The Warm Up: What It Should (& shouldn’t) Include
The goal of the warm-up is simple enough, we want to prepare the body to perform dynamic, ideally explosive, powerful movements without injury.
In the past, this has involved warming up with light aerobic exercise followed by lots of passive stretching to loosen up tight muscles and increase range of movement while we were warned to avoid bouncy movement for fear of tearing something.
Most of us have grow up doing the same thing and have never questioned what we were doing or why.
More recently physio’s and coaching staff involved in sport have started to think about the traditional approach and asked the question, does it actually achieve what we’re after? Let’s start by taking a look at what the traditional approach achieves….
Low Intensity Aerobic Activity
Often this consisted of a light jog around the field or track and was as short as the players/athletes could get away with. Provided you build up a light swear this has the benefits of increasing tissue temperature in a safe gradual way and it gives the team a chance to get the chat going and switch onto the task ahead which are both important aspects of the warm up.
The Effects of Traditional Static Stretching
The two main effects of static stretching are:
• Relaxation (reduction of muscle tone)
• Lengthening (usually temporary)
The relaxation of muscle related to long steady holds result the muscle becomes less responsive in a similar way to a deep massage or a hot bath which can help with that common feeling of tightness but isn’t the end goal for our warmup.
The effect of increasing range of movement in the short term, without an associated increase in strength in the new range, has to potential to leave the joint unprotected in the new range, increasing the risk of injury.
The exception to this is if you are too tight (high tone) in which case, stretching will bring you back to a more normal level of tension but increasing range should be less of a focus.
The effects of static stretching are more useful as part of a controlled and predictable pre-hab program or regular mobility and conditioning sessions rather than part of the warm up. Performing static stretching prior to resistance training that involves strengthening through the full range of movement can act to maintain the changes in range of movement to increase usable, or functional, range of movement.
See our extended post on the effects of stretching: Stretching: the what, the when and the why of stretching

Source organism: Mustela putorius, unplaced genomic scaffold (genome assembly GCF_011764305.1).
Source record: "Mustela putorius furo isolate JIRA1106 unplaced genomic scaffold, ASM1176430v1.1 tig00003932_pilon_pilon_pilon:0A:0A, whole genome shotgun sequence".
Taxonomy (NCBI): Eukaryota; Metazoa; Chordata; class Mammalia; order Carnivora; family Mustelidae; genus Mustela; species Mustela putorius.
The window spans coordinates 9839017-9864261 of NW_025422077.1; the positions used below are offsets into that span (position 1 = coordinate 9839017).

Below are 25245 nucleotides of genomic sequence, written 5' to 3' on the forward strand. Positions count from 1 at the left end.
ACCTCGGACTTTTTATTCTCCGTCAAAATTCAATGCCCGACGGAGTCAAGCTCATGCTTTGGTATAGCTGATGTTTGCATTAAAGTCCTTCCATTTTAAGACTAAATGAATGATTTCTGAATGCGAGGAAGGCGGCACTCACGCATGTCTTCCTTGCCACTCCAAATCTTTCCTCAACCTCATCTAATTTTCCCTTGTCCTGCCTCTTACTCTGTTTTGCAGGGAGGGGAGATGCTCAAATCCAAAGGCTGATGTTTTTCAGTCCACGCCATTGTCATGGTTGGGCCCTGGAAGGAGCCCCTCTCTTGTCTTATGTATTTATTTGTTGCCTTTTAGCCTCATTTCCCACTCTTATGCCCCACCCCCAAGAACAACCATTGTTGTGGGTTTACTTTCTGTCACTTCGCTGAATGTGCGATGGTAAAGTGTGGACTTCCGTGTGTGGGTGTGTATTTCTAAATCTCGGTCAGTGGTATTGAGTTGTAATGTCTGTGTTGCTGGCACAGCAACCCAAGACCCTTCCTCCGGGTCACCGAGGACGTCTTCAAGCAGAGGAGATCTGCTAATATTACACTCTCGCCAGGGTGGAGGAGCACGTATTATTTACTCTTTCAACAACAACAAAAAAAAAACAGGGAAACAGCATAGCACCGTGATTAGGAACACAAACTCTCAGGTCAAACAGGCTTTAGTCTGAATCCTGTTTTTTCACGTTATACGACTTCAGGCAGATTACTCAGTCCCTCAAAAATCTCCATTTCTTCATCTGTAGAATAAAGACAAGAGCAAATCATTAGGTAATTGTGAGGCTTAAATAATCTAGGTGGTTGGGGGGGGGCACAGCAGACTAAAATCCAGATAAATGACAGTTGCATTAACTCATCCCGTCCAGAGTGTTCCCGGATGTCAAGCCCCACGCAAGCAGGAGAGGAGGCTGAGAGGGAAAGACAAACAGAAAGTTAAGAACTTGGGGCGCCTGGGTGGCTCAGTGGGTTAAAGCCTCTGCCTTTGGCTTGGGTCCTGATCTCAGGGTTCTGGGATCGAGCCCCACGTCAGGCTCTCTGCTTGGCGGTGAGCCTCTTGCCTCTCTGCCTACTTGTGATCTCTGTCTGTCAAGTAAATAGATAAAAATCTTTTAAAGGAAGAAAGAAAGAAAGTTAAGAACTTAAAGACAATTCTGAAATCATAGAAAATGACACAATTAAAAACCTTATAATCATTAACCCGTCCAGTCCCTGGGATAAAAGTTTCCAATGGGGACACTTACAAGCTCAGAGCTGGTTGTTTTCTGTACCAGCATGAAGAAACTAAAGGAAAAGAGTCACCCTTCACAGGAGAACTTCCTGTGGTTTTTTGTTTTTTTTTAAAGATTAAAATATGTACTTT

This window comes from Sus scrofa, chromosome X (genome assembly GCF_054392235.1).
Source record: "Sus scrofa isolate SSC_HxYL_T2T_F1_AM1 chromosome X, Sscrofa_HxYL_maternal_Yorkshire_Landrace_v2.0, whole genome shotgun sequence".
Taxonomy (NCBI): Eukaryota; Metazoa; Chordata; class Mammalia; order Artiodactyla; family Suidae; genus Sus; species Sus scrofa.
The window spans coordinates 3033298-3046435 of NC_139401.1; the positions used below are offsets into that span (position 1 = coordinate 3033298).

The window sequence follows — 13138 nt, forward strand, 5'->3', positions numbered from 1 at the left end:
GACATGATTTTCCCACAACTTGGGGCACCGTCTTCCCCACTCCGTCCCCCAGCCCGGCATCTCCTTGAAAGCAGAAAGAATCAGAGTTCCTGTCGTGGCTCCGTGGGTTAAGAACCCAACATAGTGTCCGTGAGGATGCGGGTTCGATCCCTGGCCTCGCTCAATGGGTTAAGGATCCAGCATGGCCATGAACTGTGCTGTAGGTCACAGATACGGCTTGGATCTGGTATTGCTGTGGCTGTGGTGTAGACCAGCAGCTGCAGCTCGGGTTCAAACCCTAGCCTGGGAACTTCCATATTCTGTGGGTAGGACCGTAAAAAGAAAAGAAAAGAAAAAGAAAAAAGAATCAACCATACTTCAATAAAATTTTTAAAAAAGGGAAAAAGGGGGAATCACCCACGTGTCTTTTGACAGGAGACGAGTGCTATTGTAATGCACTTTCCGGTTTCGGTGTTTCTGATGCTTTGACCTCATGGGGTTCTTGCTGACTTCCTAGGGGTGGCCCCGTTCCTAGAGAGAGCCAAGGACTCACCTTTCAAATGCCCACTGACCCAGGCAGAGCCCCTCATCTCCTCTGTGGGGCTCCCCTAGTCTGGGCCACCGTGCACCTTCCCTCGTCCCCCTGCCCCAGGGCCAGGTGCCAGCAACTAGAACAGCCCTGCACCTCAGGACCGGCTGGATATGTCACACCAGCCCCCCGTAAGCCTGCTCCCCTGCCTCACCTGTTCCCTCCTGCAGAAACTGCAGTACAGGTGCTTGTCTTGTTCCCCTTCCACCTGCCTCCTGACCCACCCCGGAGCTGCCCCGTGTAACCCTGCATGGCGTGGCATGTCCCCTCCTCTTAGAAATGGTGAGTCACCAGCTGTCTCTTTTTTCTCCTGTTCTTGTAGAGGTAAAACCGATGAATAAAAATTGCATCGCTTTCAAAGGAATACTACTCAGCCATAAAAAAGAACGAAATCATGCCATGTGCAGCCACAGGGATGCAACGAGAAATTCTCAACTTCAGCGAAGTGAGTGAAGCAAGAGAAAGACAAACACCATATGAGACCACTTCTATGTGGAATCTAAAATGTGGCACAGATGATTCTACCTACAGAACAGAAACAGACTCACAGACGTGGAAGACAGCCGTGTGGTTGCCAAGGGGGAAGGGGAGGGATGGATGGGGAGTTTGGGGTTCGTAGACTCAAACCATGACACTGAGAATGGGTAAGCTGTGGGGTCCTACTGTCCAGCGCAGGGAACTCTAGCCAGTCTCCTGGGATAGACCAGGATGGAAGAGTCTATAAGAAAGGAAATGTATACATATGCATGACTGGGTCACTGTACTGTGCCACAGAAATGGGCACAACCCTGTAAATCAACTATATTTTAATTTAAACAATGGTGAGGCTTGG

What we want from the Warm Up
- Increased mobility
- Building muscle tone to ensure the muscles are ready to control movement and generate force quickly to accelerate, decelerate and change direction.
From this we can see that light aerobic exercise and even static stretching can achieve some of our warm up goals but to prepare for high intensity we need to take it further and to prepare for a particular sport with unique skills we need to be more specific.
Structure of a Dynamic Warm Up
- Starting with general, low intensity activity to warm the muscles, tendons and ligaments such as an easy jog to get a light sweat.
- Progress to include side-ways and rotation movements using drills and exercises.
- As you progress, exercises become gradually faster, joints and muscles are taken through greater ranges of movement, involving higher loads and include sports specific skills and a controlled number of plyometric impacts.
By going through this process you have prepared the body for the specific movements, speeds and forces that will be required and give yourself the best chance of performing at a high level while reducing the risk of injury.
Key Points of the Warm Up
- Increase tissue temperature
- Increase mobility (gradually)
- Increase load and speed (progressively)
- Incorporate functional movements and skills such as twisting, cutting, jumping/landing and contested situations.
Static stretching does have its place but that would be after activity, in the warm down, where recovery and relaxation is desirable and as part of a mobility program that includes strengthening through a full range of movement so that when you get to the game you don’t feel tight before you start.
If you would like more advice related to structuring a warm up specific to your sport or if you would like more information on how we can help to reduce your risk of injury and improve your performance or that of teams you’re involved with, send up a message or give us a call 66540237.